You are advancing a very scary definition of rape here. How is consent to be proven in a court of law? We have to remember that rape is a felony crime that carries a prison sentence and potentially a lifetime sexual-offender label. We cannot throw that term around lightly. Use all sort of terms to villify “gray-area” situations, but please be careful with that word!

            ^ ThisBless your heartReply • 2 years ago
        • -16
          johnnyd

          There is a word for it. “Irresponsible”. You chose to drink for 13 hours and you put yourself in a situation that you regret. You both were drunk. Live and learn. Btw, there is no sich thing as ‘rape-ish’. It either is or it isn’t. You are watering down the term because you cannot accept responsibility for your actions while drinking.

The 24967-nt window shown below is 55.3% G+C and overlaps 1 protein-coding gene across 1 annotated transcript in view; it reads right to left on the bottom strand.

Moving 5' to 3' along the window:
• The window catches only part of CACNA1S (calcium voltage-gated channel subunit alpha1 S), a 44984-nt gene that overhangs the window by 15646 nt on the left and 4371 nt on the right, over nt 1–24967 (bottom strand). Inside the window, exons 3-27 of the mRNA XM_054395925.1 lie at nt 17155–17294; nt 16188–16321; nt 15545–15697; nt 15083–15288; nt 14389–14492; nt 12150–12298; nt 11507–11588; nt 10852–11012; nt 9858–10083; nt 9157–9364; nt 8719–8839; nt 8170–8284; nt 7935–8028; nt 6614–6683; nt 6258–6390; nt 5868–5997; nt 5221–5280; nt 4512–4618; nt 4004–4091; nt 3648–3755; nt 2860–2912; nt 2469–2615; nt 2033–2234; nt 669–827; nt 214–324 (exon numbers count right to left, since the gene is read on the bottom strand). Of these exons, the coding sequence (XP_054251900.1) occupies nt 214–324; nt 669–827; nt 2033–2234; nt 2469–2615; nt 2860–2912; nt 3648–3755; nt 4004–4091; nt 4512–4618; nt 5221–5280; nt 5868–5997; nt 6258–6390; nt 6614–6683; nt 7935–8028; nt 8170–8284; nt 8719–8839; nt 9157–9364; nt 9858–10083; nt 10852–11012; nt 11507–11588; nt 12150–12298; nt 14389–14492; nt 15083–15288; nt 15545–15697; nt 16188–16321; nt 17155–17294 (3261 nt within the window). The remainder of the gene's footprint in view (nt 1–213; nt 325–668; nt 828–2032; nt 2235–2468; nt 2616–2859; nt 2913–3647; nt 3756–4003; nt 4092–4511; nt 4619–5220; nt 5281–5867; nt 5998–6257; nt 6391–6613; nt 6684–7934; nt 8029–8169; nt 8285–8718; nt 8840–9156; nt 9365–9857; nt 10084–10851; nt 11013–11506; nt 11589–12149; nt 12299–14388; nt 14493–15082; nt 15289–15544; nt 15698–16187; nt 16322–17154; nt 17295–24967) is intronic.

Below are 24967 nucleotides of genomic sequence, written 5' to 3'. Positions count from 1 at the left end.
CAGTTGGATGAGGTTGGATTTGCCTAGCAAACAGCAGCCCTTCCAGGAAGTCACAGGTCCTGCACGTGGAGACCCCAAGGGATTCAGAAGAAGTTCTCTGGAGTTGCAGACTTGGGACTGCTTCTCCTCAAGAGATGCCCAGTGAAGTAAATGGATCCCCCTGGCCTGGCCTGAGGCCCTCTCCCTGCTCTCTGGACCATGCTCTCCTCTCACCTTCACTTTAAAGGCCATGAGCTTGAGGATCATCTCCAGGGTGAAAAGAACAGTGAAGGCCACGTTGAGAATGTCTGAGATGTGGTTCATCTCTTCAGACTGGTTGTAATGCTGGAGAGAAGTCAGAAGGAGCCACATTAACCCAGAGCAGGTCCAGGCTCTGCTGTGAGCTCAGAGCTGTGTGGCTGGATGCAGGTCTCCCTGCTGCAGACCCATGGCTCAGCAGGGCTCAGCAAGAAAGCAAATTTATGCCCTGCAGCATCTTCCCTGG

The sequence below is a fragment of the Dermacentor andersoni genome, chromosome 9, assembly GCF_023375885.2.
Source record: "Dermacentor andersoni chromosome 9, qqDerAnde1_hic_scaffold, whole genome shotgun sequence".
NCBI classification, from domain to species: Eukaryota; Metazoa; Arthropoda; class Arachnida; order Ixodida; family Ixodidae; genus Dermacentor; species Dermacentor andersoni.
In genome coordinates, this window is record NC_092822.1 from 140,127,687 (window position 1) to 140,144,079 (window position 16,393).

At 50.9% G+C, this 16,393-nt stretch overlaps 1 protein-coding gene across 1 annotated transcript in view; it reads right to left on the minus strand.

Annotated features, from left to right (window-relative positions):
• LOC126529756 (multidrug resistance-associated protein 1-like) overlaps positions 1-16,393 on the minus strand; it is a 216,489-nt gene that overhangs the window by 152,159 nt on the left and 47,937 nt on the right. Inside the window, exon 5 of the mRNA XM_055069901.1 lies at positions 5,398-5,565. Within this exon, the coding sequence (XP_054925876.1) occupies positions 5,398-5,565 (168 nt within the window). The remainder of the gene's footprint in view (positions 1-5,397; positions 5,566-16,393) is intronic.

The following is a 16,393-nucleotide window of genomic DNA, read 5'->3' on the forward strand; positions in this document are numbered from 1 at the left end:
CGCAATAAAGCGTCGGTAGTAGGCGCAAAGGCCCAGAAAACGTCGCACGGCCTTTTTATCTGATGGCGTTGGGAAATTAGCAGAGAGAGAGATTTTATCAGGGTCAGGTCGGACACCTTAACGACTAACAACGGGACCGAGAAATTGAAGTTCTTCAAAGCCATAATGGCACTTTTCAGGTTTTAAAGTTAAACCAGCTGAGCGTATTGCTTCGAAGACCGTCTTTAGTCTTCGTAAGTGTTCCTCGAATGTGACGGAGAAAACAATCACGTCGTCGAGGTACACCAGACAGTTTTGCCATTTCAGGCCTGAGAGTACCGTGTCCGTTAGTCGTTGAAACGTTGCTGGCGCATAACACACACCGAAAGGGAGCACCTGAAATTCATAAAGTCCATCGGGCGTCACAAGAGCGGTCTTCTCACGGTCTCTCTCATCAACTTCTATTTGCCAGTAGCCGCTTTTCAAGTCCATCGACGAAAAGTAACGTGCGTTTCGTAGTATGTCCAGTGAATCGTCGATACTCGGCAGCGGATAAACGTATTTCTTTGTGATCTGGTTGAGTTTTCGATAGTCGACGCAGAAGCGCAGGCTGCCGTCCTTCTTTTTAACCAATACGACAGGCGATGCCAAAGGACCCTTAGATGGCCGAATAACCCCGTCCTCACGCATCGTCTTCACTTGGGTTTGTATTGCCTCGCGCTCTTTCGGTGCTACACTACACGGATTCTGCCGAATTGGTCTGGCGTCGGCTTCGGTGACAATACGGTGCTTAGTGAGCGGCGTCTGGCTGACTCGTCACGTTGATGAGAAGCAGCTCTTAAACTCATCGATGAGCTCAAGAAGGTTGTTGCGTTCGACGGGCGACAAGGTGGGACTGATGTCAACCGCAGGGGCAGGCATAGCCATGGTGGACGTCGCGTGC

^ ThisBless your heartReply • 2 years ago
      • 14
        kk_16

        Thank you for your concern but I was NOT drunk, I was sober. I was extremely tired but I was sober. He was on top of me and we had clothes on, he somehow managed to move both our undergarments aside while I was kissing him and plunged into me. Please don’t try to act like that’s ok.

        ^ ThisBless your heartReply • 2 years ago
      • -5
        paul.morton0@gmail.com

        biggiesmalls988, is it rape if both parties are drunk(as said in article?)
        or is it that it is both parties raped each other?
        this is not about conciousness this is about her trying to stick her indesicivness on the the other party.

        ^ ThisBless your heartReply • 1 year ago